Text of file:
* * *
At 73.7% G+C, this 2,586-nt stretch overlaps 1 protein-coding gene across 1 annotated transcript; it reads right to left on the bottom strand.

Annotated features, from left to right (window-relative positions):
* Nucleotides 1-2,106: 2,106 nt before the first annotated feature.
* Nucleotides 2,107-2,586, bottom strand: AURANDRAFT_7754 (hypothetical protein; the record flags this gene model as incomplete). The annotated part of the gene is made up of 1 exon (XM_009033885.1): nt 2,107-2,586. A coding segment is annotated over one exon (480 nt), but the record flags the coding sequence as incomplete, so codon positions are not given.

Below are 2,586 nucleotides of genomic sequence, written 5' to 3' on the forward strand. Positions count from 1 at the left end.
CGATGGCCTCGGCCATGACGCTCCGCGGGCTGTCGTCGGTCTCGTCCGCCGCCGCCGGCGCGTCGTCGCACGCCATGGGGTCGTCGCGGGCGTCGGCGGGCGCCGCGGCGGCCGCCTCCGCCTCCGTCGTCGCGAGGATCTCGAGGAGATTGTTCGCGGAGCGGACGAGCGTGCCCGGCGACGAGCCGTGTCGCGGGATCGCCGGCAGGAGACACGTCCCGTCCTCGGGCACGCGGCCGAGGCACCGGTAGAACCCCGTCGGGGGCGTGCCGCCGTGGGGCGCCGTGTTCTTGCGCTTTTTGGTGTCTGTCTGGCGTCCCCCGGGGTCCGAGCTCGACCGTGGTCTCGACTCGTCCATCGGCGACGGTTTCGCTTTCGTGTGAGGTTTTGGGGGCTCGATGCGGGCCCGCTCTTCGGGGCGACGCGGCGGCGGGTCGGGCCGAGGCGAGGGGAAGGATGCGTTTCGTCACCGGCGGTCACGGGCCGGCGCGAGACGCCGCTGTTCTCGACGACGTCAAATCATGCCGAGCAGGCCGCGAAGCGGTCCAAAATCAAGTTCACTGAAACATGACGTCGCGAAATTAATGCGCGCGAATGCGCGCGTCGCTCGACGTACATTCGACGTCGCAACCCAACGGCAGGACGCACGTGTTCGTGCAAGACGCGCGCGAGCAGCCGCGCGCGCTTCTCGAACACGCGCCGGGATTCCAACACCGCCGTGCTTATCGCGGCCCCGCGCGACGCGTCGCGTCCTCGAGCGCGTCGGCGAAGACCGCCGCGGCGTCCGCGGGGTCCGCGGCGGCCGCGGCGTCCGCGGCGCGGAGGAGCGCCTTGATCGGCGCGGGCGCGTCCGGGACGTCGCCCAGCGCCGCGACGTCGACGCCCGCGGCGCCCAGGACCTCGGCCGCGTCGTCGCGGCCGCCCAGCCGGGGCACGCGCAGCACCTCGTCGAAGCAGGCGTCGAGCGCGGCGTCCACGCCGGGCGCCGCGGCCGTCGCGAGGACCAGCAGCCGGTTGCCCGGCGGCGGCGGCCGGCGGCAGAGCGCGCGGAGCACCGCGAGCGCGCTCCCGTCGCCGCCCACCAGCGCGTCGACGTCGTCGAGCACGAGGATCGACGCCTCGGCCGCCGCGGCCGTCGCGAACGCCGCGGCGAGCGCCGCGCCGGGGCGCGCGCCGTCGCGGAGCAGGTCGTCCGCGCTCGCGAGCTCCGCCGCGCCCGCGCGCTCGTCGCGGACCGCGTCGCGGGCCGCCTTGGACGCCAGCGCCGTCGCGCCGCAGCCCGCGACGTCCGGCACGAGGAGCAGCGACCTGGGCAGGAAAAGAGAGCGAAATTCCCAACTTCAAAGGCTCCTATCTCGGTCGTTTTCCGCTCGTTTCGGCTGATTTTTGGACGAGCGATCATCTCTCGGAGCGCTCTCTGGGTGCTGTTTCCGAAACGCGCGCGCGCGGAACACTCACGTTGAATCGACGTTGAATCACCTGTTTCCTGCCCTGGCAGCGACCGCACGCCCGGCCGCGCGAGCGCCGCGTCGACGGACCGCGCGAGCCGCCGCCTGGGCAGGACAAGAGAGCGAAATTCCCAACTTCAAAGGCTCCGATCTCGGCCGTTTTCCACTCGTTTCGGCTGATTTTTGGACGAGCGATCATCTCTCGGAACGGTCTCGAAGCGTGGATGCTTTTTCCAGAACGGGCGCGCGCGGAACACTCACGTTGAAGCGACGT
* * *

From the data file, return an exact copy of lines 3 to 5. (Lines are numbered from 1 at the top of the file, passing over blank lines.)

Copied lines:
* Nucleotides 1-2,106: 2,106 nt before the first annotated feature.
* Nucleotides 2,107-2,586, bottom strand: AURANDRAFT_7754 (hypothetical protein; the record flags this gene model as incomplete). The annotated part of the gene is made up of 1 exon (XM_009033885.1): nt 2,107-2,586. A coding segment is annotated over one exon (480 nt), but the record flags the coding sequence as incomplete, so codon positions are not given.

Below are 2,586 nucleotides of genomic sequence, written 5' to 3' on the forward strand. Positions count from 1 at the left end.